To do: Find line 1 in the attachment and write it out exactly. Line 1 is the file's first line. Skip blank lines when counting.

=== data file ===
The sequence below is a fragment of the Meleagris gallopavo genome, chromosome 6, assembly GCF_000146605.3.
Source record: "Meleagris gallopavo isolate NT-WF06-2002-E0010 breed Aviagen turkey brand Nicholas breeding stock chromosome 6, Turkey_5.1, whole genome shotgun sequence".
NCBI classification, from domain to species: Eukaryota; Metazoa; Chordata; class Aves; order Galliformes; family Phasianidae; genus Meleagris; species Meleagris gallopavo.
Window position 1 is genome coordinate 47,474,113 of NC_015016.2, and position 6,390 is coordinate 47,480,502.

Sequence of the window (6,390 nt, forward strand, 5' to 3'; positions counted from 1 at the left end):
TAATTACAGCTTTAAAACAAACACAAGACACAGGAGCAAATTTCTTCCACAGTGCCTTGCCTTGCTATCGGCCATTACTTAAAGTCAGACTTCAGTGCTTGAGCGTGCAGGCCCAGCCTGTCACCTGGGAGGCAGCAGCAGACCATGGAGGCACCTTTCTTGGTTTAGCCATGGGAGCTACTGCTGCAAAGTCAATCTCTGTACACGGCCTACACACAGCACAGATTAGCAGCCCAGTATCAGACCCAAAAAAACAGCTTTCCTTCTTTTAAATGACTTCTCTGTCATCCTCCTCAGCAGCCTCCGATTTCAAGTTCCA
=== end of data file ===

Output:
The sequence below is a fragment of the Meleagris gallopavo genome, chromosome 6, assembly GCF_000146605.3.